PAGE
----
EFF highlights Apple’s improved transparency and user data privacy in latest report

eff-appleThe Electronic Frontier Foundation (EFF) today published its annual “Who Has Your Back?” report for 2014 that rates companies based on how well they protect user data from both government and law enforcement requests.

Unlike previous years, Apple earned six stars in all of the categories measured by the EFF, including warrant requirements; telling users about government data requests; publishing transparency reports; publishing law enforcement guidelines; and fighting for users’ privacy rights both in the courts and Congress.

The Electronic Frontier Foundation commends Apple for making “remarkable” improvements in its commitment to protecting user data over the past 12 months. Apple, in past years, earned only a single star and lagged behind its competitors in the area or transparency and user privacy. Here is the EFF’s explanation of why Apple earned a star in each category measured by the EFF:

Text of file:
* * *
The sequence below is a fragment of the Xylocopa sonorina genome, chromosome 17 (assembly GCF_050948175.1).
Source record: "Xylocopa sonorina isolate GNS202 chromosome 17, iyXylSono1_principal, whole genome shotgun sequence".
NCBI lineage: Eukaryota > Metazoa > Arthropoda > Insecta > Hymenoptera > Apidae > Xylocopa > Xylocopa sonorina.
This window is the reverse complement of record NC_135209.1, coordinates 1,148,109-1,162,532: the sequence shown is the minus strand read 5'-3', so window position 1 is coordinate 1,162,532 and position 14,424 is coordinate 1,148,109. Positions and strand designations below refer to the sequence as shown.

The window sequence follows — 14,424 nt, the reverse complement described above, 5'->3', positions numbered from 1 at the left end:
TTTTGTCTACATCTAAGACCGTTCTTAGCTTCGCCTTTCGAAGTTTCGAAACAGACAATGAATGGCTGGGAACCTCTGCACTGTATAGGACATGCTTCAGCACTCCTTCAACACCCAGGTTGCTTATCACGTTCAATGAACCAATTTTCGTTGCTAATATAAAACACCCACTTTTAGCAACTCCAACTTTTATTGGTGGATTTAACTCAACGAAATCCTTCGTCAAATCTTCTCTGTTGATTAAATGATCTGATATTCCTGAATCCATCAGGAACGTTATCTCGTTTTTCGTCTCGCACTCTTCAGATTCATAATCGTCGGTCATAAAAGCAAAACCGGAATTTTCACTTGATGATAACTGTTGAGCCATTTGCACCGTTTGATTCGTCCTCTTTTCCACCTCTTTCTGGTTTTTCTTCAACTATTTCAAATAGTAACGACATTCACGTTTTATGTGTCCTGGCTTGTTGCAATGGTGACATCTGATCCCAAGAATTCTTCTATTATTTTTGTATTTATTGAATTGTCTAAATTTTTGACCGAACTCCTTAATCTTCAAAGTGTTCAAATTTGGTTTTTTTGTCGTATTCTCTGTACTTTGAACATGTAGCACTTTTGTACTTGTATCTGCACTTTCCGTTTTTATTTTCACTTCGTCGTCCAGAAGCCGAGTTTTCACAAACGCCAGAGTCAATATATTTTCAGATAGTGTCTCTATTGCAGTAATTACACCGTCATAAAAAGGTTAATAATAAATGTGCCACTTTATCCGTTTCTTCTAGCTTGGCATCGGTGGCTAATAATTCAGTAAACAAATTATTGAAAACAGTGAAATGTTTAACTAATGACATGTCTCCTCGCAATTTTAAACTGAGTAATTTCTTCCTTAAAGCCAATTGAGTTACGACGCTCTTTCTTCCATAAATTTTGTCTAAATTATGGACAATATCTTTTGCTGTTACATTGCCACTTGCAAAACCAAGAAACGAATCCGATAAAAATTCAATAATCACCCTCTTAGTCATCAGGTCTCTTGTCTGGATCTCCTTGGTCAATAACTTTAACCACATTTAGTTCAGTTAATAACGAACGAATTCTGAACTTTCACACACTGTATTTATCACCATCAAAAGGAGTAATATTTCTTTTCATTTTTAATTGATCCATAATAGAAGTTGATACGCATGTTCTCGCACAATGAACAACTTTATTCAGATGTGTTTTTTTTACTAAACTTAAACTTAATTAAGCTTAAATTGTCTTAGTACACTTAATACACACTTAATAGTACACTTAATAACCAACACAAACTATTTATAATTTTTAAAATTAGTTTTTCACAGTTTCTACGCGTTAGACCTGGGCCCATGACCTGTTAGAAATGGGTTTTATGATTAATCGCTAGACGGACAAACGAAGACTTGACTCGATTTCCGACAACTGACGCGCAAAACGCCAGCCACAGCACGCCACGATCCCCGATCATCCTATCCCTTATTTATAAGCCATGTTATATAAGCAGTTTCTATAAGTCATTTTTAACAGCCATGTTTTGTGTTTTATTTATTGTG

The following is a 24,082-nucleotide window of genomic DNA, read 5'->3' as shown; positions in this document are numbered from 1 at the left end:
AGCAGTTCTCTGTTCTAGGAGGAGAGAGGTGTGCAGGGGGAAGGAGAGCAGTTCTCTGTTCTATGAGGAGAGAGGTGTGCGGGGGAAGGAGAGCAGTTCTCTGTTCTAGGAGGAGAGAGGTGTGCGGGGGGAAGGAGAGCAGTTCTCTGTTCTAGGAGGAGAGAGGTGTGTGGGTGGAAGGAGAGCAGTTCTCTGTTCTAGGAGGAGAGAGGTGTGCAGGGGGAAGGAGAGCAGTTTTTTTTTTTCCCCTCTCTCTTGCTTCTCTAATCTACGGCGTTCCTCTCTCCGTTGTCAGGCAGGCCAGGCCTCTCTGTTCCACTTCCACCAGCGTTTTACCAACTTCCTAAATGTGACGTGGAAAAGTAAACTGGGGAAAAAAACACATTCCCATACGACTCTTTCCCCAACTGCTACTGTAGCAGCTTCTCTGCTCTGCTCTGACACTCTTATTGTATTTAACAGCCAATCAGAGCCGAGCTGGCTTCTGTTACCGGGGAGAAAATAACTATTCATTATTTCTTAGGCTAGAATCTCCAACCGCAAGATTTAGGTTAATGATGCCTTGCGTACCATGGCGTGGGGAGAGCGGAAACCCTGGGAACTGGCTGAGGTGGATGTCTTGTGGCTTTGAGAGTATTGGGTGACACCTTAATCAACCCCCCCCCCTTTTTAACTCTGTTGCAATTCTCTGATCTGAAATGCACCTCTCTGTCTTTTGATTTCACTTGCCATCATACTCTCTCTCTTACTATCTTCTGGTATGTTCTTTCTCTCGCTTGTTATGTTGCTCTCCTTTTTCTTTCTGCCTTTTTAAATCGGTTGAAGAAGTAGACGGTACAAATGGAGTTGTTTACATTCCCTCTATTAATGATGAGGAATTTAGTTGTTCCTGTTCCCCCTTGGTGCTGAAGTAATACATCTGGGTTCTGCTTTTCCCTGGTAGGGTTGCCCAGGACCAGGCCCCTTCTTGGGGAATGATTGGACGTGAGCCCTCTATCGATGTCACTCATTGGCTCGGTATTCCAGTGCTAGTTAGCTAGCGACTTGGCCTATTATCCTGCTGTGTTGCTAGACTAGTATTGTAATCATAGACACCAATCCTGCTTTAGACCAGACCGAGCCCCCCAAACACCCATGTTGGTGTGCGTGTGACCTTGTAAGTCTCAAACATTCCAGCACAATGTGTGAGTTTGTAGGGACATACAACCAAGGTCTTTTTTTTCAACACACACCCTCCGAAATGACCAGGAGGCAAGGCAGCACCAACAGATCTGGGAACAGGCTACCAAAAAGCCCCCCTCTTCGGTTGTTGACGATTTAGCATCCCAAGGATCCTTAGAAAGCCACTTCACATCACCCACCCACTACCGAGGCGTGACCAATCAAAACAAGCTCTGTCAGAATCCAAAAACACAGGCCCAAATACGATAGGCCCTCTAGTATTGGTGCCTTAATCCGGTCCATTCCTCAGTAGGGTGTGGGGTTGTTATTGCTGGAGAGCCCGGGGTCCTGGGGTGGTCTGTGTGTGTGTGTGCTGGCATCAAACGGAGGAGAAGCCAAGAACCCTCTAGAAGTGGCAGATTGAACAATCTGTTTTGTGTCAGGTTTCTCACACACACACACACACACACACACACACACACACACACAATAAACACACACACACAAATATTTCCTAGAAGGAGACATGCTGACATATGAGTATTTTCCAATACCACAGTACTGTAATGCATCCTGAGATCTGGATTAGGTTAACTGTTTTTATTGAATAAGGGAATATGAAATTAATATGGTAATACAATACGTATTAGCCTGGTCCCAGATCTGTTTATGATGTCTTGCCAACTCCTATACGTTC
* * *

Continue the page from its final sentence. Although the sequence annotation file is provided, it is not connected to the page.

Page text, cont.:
Warrant for content. Apple requires a warrant before providing content to law enforcement. Specifically, in its November transparency report it stated: “As we have explained, any government agency demanding customer content from Apple must get a court order.”

Inform users about government data demands. Apple promises to tell users if the government seeks their data.

Publish law enforcement guides. Apple publishes its law enforcement guidelines.

Fight for users privacy in courts. Apple is adding the following statement to its transparency report update, scheduled for May 2014.

Oppose mass surveillance. Apple is a member of the Reform Government Surveillance Coalition, which affirms that “governments should limit surveillance to specific, known users for lawful purposes, and should not undertake bulk data collection of Internet communications.”

After the public was made aware of the US government’s controversial Prism data collection program, Apple took steps to disclose government requests for user data in order to assure users it was not collaborating with the NSA in this bulk data collection. CEO Tim Cook also took a public stance against the NSA practices saying that he has “been pushing very, very hard to open the books and be totally transparent.”

Other companies earning a full six star rating from the EFF include Dropbox, Facebook, Google, Microsoft, Twitter, and Yahoo.

[Via 9to5Mac]